“Sophie Giacomelli (1779-1819) is the earliest known female illustrator of Dante. Her engravings were published in 1813 – some years after John Flaxman’s ground-breaking, privately printed, neo-classical outline illustrations in 1793. Giacomelli has patently imitated the style but her Divine Comedie has undoubtable unique approaches, as this engraving of The Simonists (Canto XIX, Inferno) demonstrate. The popes are plunged head down into infernal holes so that only their flaming feet are seen. But it’s how this illustrator has captured Dante’s occasional ‘scaredy-cat’ episodes by having him caught in the arms of his strong and protective guide, Virgil. Giacomelli was also known as Billet (father’s name), Janinet (her stepfather’s name) and Madame Chomel. I’ve not been able to find information on this last name – which may have been a stage-name (she sang as well, after meeting up with her musician husband, Joseph Giacomelli). She was, by the briefest accounts available, a most impressive woman and it was many decades before another female had her Dante designs published. She is very rarely mentioned in Dante illustration.” –Emma Marigliano
Fukuzawa’s work was recently shown in Laugh Off This Hopeless World: Fukuzawa Ichiro (The National Museum of Modern Art, Tokyo, March 12 – May 26 2019, a cura di Shōgo Ōtani, Ryō Furutate, Reiko Nakamura).
See Lorenzo Amato’s article, “Fra Dante Alighieri e l’Ōjōyōshū di Genshin: la società come Inferno nell’opera di Fukuzawa Ichirō, pittore umanista e misantropo” in Insula Europa, February 2021.
“Gojira may have put the brakes on the new full-length album that was rumored for release this year, but that doesn’t mean 2020 will be completely devoid of new music from the French foursome: the band has posted a new live performance video, shot at the Duplantier brothers-owned Silver Cord Studio in New York City, of a previously unreleased song called ‘Inferno,’ originally written in 2003.
“The song was inspired by the 1925 film Maciste All’inferno, which also happens to be the name of a live recording Gojira made in 2003 while playing along to that very movie. Wikipedia tells us that the album was recorded live while a projection of the film was running at the Rock School Barbey in Bordeaux, France, on May 29, 2003. That recording, which was never officially released, ran for 50 minutes and consisted of 15 individual tracks, while the selection Gojira have released today is just under four minutes — maybe it’s one of those 15.” [. . .] –Vince Neilstein, “Gojira Post Previously Unreleased Song, ‘Inferno’,” MetalSucks (October 30, 2020)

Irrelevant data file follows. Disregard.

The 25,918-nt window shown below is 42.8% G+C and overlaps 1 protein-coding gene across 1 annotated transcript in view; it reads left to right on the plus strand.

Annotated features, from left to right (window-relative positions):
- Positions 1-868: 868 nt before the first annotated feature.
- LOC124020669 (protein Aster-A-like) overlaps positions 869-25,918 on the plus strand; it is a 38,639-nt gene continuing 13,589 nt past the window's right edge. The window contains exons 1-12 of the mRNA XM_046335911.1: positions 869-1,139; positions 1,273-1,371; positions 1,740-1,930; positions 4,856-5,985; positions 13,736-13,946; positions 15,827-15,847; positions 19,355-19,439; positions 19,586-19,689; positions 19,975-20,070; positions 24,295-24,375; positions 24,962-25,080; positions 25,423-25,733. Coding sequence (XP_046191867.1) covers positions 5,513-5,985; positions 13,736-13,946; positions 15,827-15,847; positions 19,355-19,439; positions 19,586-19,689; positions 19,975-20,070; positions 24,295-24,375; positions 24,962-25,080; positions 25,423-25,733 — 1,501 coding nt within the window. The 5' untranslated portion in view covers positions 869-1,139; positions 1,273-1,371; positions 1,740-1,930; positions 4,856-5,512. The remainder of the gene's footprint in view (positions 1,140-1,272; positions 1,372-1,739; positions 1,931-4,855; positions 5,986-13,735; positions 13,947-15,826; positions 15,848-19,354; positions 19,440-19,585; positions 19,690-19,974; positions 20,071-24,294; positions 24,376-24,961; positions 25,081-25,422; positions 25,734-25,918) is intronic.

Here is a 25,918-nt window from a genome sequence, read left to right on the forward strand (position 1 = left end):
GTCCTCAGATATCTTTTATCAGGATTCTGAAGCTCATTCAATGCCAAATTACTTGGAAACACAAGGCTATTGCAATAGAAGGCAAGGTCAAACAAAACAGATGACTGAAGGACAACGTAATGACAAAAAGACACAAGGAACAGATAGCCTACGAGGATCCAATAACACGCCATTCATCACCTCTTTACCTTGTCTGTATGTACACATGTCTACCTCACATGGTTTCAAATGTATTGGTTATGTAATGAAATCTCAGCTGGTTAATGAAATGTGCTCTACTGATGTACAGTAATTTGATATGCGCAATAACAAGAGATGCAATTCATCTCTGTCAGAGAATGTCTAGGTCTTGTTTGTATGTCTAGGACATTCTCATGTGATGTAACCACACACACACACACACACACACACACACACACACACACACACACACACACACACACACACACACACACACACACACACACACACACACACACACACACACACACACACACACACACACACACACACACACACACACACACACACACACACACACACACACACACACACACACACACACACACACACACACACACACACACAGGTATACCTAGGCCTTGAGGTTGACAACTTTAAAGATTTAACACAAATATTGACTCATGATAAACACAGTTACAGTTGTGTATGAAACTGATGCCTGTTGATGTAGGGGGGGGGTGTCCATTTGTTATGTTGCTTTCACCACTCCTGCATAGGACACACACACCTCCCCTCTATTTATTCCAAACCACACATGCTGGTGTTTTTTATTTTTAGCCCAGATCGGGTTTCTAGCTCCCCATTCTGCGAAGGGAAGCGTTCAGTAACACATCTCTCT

Watch the video on YouTube.
Contributed by Pete Maiers
Bianca Garavelli’s Le terzine perdute di Dante is a historical thriller that follows the affairs of the poet himself, in exile in Paris, and a contemporary scholar who appears to have discovered the poet’s autograph in a manuscript in Milan. The novel was published by BUR Rizzoli in 2015.
“Parigi, 1309. Dante, in esilio, stanco e spaventato, vive nel terrore di essere perseguitato dai suoi numerosi nemici. Una delle sue poche consolazioni è la compagnia di una donna misteriosa, Marguerite Porete, una mistica accusata di eresia della quale Dante diventa il miglior allievo, e che lo conduce nel centro di una guerra spietata fra due ordini che agiscono nell’ombra. In gioco c’è un pericoloso segreto, una profezia di cui l’Alighieri è il depositario prescelto. Ed è il filologo medievale Riccardo Donati a mettersi sulle tracce di quel mistero centinaia di anni dopo, nella Milano dei giorni nostri: mentre esamina un antico manoscritto si imbatte in quella che ha tutta l’aria di essere la firma autografa di Dante. Sarà l’inizio di una vorticosa e inattesa avventura che stravolgerà per sempre la vita di Riccardo, e non solo. Un romanzo sospeso tra passato e presente, tra storia, letteratura e azione, per un thriller storico che si trasforma in una caccia all’uomo frenetica e appassionante.” —BUR
See more at Bianca Garavelli’s website here.
Image on wall is a painting entitled “Dante and Virgil” (1850) by William-Adolphe Bouguereau. It appears to be the falsifiers of Inf. 30, Capocchio and Gianni Schicchi, in combat.
Contributed by Kristina Olson
The original painting, currently held in the Musée d’Orsay in Paris, France, below.